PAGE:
While the legal industry continues to struggle with gender parity, this year’s Glass Ceiling Report reveals that some firms are ahead of the rest.
Law360’s 2017 Glass Ceiling Report shows that women make up around one-third of the attorneys in private legal practice, a number that has stayed largely static over the past four years. Among the law firms surveyed, just under 45 percent of nonpartners and 23 percent of partners identified as female despite women making up over 40 percent of law students since 1986, according to the American Bar Association.
But the firms on this list have bucked the trend. Law360 grouped firms based on U.S. attorney headcount in order to evaluate them with similar-sized peers. We excluded any firm that had below-average female representation at even a single level of the firm, and then we ranked the rest based on their percentage of female attorneys both at the nonpartner and partner level.
At the No. 1 firm in each of the four size groupings, women made up at least 49 percent of attorneys. At two of those top firms Fragomen, Del Rey, Bernsen & Loewy LLP and Outten & Golden LLP women constituted more than 60 percent of the headcount.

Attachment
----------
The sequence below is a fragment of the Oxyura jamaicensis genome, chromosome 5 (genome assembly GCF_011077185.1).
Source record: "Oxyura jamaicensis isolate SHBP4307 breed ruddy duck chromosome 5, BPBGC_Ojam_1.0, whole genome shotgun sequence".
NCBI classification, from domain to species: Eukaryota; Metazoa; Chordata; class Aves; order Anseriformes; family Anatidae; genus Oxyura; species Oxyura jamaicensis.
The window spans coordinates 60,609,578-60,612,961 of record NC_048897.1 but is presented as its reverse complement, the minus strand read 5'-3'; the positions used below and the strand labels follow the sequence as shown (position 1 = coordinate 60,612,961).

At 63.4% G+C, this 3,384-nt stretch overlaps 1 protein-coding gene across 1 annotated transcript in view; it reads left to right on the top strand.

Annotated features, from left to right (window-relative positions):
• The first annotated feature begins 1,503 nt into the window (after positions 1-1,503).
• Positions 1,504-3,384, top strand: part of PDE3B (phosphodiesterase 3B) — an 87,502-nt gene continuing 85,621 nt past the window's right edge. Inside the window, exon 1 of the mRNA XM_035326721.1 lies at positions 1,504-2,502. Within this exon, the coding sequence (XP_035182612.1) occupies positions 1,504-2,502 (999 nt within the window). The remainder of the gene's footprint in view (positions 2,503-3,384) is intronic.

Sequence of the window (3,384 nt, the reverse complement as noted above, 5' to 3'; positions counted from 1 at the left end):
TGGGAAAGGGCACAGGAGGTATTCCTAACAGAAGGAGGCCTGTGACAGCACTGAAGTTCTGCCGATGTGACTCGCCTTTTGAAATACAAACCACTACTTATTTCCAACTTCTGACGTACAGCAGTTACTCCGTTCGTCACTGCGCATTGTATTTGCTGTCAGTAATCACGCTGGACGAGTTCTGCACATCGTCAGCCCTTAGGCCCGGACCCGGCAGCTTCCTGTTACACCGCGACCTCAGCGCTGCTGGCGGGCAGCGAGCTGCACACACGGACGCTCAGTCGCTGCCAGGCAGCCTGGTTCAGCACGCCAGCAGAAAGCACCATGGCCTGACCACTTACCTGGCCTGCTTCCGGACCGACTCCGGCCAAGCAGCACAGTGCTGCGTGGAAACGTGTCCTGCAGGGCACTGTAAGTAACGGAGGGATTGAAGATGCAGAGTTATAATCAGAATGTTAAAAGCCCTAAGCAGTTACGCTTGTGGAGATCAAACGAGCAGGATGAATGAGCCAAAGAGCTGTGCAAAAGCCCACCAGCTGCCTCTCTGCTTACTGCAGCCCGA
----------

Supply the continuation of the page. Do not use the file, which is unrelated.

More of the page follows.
And that well-above-average representation holds true at every level of these firms.
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With an aggregate workforce that is over 40 percent female, the firms on this list are outpacing their peers in breaking down the old boys’ club and moving the industry toward a more inclusive status quo.
To be eligible for the ranking, firms had to report above-average representation of female attorneys in each of the categories listed in the chart below.
–Editing by Jeremy Barker and Mark Lebetkin.
Methodology: Law360 surveyed more than 300 U.S. firms, or vereins with a U.S. component, about their overall and female headcount numbers as of Dec. 31, 2016. Only U.S.-based attorneys were included in the survey, and firms had to have at least 20 U.S.-based attorneys to participate.
For the ranking, firms were first grouped according to size: 20-149 attorneys, 150-299 attorneys, 300-599 attorneys and 600-plus attorneys. Then, firms that fell below the average in any of the following categories were deemed ineligible for the ranking: (1) percentage of female attorneys; (2) percentage of female nonpartners; (3) percentage of female partners, both equity and nonequity; and (4) percentage of female equity partners. Finally, remaining firms were ranked using a formula that equally weights the percentage of nonpartners and percentage of total partners who are women.